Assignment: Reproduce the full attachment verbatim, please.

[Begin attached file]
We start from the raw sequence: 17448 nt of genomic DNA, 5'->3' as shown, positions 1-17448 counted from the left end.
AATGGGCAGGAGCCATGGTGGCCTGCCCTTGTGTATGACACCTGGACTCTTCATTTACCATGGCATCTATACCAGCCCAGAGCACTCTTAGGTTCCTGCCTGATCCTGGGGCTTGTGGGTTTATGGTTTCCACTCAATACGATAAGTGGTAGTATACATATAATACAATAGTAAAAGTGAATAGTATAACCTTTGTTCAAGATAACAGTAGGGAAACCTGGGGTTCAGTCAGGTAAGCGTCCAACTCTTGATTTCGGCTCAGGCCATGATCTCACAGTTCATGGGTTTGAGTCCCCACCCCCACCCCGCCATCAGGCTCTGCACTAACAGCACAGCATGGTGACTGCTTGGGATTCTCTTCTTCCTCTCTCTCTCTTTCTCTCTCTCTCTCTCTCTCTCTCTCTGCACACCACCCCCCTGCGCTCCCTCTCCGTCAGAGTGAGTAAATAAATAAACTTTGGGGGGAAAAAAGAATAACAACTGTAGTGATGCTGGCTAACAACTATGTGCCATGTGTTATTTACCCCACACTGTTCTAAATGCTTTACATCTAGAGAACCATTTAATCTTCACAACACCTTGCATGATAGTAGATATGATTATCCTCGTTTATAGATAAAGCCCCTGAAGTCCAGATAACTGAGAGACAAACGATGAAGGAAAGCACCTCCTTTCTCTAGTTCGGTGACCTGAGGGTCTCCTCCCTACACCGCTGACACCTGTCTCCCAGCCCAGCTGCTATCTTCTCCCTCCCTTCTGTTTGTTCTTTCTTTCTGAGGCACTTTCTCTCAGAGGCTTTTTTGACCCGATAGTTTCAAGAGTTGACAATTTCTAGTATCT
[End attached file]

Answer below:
We start from the raw sequence: 17448 nt of genomic DNA, 5'->3' as shown, positions 1-17448 counted from the left end.
AATGGGCAGGAGCCATGGTGGCCTGCCCTTGTGTATGACACCTGGACTCTTCATTTACCATGGCATCTATACCAGCCCAGAGCACTCTTAGGTTCCTGCCTGATCCTGGGGCTTGTGGGTTTATGGTTTCCACTCAATACGATAAGTGGTAGTATACATATAATACAATAGTAAAAGTGAATAGTATAACCTTTGTTCAAGATAACAGTAGGGAAACCTGGGGTTCAGTCAGGTAAGCGTCCAACTCTTGATTTCGGCTCAGGCCATGATCTCACAGTTCATGGGTTTGAGTCCCCACCCCCACCCCGCCATCAGGCTCTGCACTAACAGCACAGCATGGTGACTGCTTGGGATTCTCTTCTTCCTCTCTCTCTCTTTCTCTCTCTCTCTCTCTCTCTCTCTCTGCACACCACCCCCCTGCGCTCCCTCTCCGTCAGAGTGAGTAAATAAATAAACTTTGGGGGGAAAAAAGAATAACAACTGTAGTGATGCTGGCTAACAACTATGTGCCATGTGTTATTTACCCCACACTGTTCTAAATGCTTTACATCTAGAGAACCATTTAATCTTCACAACACCTTGCATGATAGTAGATATGATTATCCTCGTTTATAGATAAAGCCCCTGAAGTCCAGATAACTGAGAGACAAACGATGAAGGAAAGCACCTCCTTTCTCTAGTTCGGTGACCTGAGGGTCTCCTCCCTACACCGCTGACACCTGTCTCCCAGCCCAGCTGCTATCTTCTCCCTCCCTTCTGTTTGTTCTTTCTTTCTGAGGCACTTTCTCTCAGAGGCTTTTTTGACCCGATAGTTTCAAGAGTTGACAATTTCTAGTATCT